Published Date: Jun 4, 2012
ROADMAP TO GREEN ECONOMY SHOULD BE BASED ON NATIONAL PRIORITIES
The global community must ensure that roadmap to green economy is based on national priorities and capacities of all countries, and that international support is available to all countries.
The recommendations released were approved in a 2-day National Consultation on ‘Green economy’ jointly organised by Sustainable Development Policy Institute, One UN Joint Programme on Environment, Ministry of Climate Change, Heinrich Boll Stiftung, Lead Pakistan and ActionAid-Pakistan, here last month.
The consultation was held ahead of the United Nations global summit on sustainable development (Rio+ 20), in Brazil later this month.
The consultation called for Pakistan’s participation in the summit as a responsible member of the world community. The Pakistan delegation will be led by Prime Minister Syed Yusuf Raza Gilani. The summit will also host thousands of non-official delegates from across the globe as well as world media.
The resolution asked the governments and states to take the lead on the transition to green economy. Any attempts to adopt market-based instruments should be made on the principle of common but differentiated responsibilities and especially supplemented by policies to protect poor and vulnerable groups. It requested the comity of nations to review intellectual property rights to support the quest of developing countries for sustainable development and poverty eradication. It demanded that developed countries implement earlier agreements on sustainable development including honouring the commitments to provide financial and technical support to build the capacities of developing countries.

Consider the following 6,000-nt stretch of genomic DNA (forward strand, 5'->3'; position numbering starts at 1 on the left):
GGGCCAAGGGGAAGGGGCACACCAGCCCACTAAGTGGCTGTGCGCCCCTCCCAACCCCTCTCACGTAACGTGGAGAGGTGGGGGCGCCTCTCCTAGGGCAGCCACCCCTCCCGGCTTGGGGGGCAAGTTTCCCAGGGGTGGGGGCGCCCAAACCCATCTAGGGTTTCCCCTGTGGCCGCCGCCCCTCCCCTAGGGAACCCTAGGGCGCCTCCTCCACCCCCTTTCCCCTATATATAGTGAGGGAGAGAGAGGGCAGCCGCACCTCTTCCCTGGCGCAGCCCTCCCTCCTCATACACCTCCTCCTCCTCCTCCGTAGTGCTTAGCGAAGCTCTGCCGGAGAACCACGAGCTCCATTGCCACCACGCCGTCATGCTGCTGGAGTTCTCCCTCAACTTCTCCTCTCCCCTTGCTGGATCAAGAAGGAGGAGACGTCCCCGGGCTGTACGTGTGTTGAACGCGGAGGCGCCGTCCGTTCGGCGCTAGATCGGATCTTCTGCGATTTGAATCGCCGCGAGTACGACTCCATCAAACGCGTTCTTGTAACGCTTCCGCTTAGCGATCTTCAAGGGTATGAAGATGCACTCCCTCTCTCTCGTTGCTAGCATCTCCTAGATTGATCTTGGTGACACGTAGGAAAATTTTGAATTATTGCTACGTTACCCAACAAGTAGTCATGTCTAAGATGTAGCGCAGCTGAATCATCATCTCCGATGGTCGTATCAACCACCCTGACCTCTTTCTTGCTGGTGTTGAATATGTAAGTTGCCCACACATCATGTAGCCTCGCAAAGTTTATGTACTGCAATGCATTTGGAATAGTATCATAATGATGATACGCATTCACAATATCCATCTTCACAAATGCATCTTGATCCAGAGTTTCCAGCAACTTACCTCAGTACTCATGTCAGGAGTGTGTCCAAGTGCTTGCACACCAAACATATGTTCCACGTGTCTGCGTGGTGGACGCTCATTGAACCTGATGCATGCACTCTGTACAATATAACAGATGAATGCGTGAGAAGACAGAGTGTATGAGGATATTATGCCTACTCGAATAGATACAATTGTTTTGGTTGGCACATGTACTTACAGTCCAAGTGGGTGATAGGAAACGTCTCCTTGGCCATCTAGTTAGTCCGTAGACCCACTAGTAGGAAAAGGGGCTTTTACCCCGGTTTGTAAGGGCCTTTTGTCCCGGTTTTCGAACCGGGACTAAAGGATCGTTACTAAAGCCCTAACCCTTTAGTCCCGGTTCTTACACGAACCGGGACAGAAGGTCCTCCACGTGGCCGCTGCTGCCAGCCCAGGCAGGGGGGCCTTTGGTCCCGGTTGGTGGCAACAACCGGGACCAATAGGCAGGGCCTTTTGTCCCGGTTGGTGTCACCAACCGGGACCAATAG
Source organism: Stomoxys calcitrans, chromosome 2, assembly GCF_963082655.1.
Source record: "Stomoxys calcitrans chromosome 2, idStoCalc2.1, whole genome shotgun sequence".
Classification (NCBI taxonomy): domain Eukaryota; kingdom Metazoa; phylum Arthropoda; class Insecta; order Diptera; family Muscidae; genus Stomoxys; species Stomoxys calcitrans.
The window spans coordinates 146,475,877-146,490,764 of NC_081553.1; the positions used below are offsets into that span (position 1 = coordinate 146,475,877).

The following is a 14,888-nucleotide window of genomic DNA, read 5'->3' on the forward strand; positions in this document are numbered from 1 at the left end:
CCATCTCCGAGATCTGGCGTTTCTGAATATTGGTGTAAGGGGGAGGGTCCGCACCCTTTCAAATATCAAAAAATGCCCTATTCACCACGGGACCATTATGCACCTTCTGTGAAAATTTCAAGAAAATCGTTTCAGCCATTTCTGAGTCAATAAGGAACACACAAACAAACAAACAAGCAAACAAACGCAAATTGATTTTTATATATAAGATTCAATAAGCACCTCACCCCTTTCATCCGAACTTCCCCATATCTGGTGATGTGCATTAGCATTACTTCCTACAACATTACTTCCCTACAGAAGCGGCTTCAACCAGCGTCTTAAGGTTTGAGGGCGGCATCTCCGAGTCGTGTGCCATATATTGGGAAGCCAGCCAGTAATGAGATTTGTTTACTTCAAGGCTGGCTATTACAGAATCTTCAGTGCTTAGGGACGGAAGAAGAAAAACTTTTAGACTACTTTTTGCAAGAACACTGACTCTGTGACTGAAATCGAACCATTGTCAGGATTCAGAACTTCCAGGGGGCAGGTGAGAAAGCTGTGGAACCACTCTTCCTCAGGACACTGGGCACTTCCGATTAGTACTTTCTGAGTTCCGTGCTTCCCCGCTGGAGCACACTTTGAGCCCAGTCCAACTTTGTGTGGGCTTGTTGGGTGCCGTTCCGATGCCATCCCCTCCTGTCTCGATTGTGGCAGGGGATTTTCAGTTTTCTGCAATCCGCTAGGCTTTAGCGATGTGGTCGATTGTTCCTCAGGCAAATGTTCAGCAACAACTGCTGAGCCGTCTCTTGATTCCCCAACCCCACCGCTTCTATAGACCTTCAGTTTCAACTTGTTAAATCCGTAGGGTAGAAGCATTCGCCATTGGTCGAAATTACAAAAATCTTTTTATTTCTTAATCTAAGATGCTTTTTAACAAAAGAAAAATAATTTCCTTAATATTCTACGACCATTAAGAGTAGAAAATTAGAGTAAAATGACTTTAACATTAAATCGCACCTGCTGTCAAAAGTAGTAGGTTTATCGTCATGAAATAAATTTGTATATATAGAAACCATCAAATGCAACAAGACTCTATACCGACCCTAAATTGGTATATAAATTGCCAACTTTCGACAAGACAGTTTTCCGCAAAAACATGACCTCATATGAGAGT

The resolution in its national-level recommendations section urges that green economy should bind together the three pillars of sustainable development, i.e. social equity, economic prosperity, and environmental conservation. It seeks to align national priorities on the principles of economic prosperity, decent livelihoods, gender mainstreaming, and population reduction. It also urges the industrial and business community to agree on a coherent agenda on sustainability challenges and initiate the process for drafting a plan of action on green economy in Pakistan.
The resolution asked the federal and provincial governments to support sustainable development and green economy through a strategic approach, including implementation of National Sustainable Development, effective system of devolution and the establishment of a ‘National Fund on Climate Change and Green Development.’ It also urged the State Bank of Pakistan to evolve rules and regulations for ‘incentivising’ green investment and loans through commercial banks.
The resolution recommends a shift towards sustainable agricultural practices, including integrated water management, strengthening of agricultural research and extension mechanisms and enabling access to natural resources by small and landless farmers to ensure food security.
Another area of concern identified by the resolution relates to health and food quality, including consumer protection in the food security process adding that the bulk of the poor live in the rural areas and it is necessary to ensure sustainable rural development for poverty reduction in Pakistan.
The resolution maintained that Pakistan is the most urbanised country in South Asia and the challenges of effective management of cities required sustainable urban development including urban design, land-use management, vertical development to limit urban sprawl, creation of second tier cities, definition of city limits, sustainable transport systems based on public transport instead of proliferation of private transport, sustainable waste management, energy-efficient building design and good governance.